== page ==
The first quarter numbers are rolling in and it is not pretty; and that is with only 15 days of quarantine. Wait till the Q2 figures come out with the full COVID regalia.
Jollibee reported a loss of PHP 2.1 billion, a 253% reversal from a profit in the same period last year. It is cutting its capital expenditure by 63% or PHP 9 billion. Jollibee has 3,317 stores in the Philippines and employs 90,000 people. Jollibee is a bellwether for consumer demand.
Pilipinas Shell lost PHP 5.5 billion in the quarter compared to a PHP 2.3 billion profit in Q1 last year, a swing of PHP 7.8 billion. Shell is an indicator of the economic movement of goods and people.
Meralco reported a 4% drop in industrial sales, a measure of manufacturing activity.
NEDA announced the economy lost PHP 1.1 trillion in the first 45 days of the quarantine. It predicted the economy would double that loss for the year.
The same carnage is being reported across the corporate landscape. A businessman who spent 35 years building his manufacturing and distribution business to a PHP 6 billion enterprise with over a thousand employees; is considering permanently shuttering his doors. Another with over 200 retail outlets will close some 50-70% of his stores. He will keep the rest until December of this year to leverage the Christmas season after which he will review his options. The quarantines together with the new social distancing measures make the business unsustainable.
The big malls are giving their tenants a 3 month rental reprieve. They are waiving the fixed rent and charging only 5% of sales to encourage stores to remain open. They are concerned a mass closure of outlets will make the malls look like a ghost town and destroy the shopping experience.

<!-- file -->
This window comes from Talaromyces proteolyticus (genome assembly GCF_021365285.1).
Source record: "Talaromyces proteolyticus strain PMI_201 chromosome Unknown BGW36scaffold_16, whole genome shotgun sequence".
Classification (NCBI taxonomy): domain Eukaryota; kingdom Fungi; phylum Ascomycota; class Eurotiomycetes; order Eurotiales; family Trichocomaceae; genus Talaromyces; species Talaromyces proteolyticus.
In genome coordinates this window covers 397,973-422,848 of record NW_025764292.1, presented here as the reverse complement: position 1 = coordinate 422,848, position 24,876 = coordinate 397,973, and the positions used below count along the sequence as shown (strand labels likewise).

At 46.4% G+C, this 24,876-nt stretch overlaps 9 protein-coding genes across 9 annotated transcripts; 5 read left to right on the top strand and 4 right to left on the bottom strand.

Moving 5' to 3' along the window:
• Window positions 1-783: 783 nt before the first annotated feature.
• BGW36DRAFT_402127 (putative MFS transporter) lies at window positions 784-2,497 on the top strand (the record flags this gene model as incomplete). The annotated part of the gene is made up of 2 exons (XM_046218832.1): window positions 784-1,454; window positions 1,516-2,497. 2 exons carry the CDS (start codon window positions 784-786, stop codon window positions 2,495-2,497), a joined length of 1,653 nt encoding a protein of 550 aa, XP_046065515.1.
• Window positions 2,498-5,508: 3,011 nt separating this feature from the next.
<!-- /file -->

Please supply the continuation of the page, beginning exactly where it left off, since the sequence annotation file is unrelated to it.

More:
Banks are carefully reviewing their client exposures. They do not want to be the last one holding the bag.
Foreign analysts predict the Philippine economy will be the slowest to recover among our neighbors because of the severity and length of the lockdown and the modest stimulus being applied.
September of this year will be the next reckoning date for the economy. By that time we should know, hopefully, what the health and quarantine picture looks like, how many businesses are still standing and whether the Government still has any money. The next three months will show modest recovery even under GCQ as businesses run down their inventory, fill their excess capacity and adjust to the new health protocols. Few are talking about expanding.
Businessmen understand the health imperatives of COVID but they do not totally understand the policy responses from Government. They wonder if the Government fully appreciates the extent of the damage to the economy or what is needed to salvage it. They do not know whether the President has a sense of the crisis or was it simply a turn of phrase or a moment of levity when he announced that he will personally guarantee loans to the small ”carinderias” and sell the Cultural Center as a last resort.
They do not understand why the authorities have forgotten that workers cannot work if there is no public transport.
They do not understand when the NEDA head reports the crisis is ‘a temporary setback” and there will be a V-shaped recovery. As a perspective, Singapore is spending almost 20% of its GDP on stimulus and yet believes its recovery will be gradual. We are spending, depending on definition, an equivalent of between 0.80% and 7.7% of GDP.
They do not understand how the NEDA’s stimulus numbers stack up, why, for example, the BSP loans to the Treasury are included when it is double counting. Are we fluffing up the stimulus package?
They do not understand why despite the evidence and the clamor of the majority of Senators, the private hospitals, the media, the front liners, the medical practitioners; the President continues to hold on to a DOH Secretary who has not delivered nor is accountable for the supposed overpricing of medical equipment.